How consumer friendly are those gas stations (once called service stations) that require consumers to pump their own gas or else pay an outsize premium per gallon? And can there be more frustrating moments in a working day than fighting with an electronic "pay station" in parking garages and lots that employ no attendants at all ("cost savings") and where the often balky machine must produce an entry ticket; and then later process the parking slip to permit exiting?

How are consumer interests served when personal telephone records are legally available for a price and for sale at a profit? (Locatecell.com is only one corporation that legally mines and then sells such information to any business or government agency that cares to pay for it.) Consumers of cell-phone services come last when producers see profit opportunities.

How well are consumer interests served when the law allows pushers of products to intrude at will upon our telephones, Internet, and fax machines? Or to pop ads onto television screens, more or less continuously, during an ongoing drama, sitcom, or sports program; or onto a computer screen, sometimes freezing a word-processing session? Even national public radio and television stations, partly supported by consumer subscriptions, now present several minutes of ads each hour, necessitated by cuts in congressional support. More than 80 years ago, that old radical Herbert Hoover, then secretary of commerce when radio was new, declared, "It is unconceivable that we should allow so great a possibility for service to be drowned in advertising." How quaint!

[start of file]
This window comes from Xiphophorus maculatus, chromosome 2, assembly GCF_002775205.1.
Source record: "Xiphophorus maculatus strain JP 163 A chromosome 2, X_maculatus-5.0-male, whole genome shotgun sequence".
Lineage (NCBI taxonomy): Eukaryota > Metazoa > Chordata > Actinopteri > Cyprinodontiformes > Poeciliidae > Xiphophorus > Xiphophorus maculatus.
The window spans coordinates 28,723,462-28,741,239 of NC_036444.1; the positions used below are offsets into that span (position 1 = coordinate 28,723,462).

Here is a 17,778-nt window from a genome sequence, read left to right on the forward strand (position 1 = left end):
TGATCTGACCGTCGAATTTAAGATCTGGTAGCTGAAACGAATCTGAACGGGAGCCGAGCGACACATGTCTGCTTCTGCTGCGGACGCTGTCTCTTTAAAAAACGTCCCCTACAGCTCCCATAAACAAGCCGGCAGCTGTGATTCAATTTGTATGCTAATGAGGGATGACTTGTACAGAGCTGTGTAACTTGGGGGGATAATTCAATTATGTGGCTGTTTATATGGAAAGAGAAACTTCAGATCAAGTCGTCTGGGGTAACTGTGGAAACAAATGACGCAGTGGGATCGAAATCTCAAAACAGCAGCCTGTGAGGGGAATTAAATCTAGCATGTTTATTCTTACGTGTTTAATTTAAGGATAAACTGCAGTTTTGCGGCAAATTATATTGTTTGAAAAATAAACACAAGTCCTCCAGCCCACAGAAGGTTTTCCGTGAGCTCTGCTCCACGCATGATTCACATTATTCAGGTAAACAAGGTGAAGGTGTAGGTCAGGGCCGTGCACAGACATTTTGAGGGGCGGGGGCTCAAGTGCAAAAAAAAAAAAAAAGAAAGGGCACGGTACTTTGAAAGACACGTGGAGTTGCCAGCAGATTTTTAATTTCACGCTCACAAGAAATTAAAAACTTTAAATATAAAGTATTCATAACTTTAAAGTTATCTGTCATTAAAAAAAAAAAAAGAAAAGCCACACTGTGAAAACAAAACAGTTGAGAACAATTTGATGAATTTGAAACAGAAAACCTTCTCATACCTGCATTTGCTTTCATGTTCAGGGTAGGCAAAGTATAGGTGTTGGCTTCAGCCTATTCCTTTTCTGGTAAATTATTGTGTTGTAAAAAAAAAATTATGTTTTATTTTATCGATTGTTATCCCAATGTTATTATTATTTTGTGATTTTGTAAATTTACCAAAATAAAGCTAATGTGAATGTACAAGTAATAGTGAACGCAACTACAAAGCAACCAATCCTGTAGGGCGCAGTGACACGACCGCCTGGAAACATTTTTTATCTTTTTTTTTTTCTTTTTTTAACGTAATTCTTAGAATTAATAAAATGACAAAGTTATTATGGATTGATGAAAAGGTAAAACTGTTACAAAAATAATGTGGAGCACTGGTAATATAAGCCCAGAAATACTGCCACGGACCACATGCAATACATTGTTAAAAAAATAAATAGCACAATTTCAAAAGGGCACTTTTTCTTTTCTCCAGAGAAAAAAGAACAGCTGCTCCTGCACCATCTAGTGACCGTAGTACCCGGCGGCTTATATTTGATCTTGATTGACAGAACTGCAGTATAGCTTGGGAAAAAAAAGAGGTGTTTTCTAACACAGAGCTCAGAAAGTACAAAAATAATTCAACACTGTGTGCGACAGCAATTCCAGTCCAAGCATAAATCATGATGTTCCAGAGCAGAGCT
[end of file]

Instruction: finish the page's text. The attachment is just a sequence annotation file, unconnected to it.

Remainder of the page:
Consumers are themselves to blame, seeing themselves first as producers rather than consumers. If there are many who would complain, the media — which are dependent on producers' ads — are not likely to give them much time or space. But who's complaining?


Great post, perci!


Indeed, paine, that's a very curious post!


Exactly - Paine correctly highlighted a quite good analytic piece!

Re: 1 year later....still glad u went to law school?
« Reply #537 on: February 28, 2009, 11:52:00 AM »

[...] The aim of the dialectical method is to try to resolve the disagreement through rational discussion, and ultimately, the search for truth. One way to proceed — the Socratic method — is to show that a given hypothesis (with other admissions) leads to a contradiction; thus, forcing the withdrawal of the hypothesis as a candidate for truth (reductio ad absurdum) [...]


Could someone provide more info on what Chrysanthi says here about the Socratic method as it relates to the dialectical one?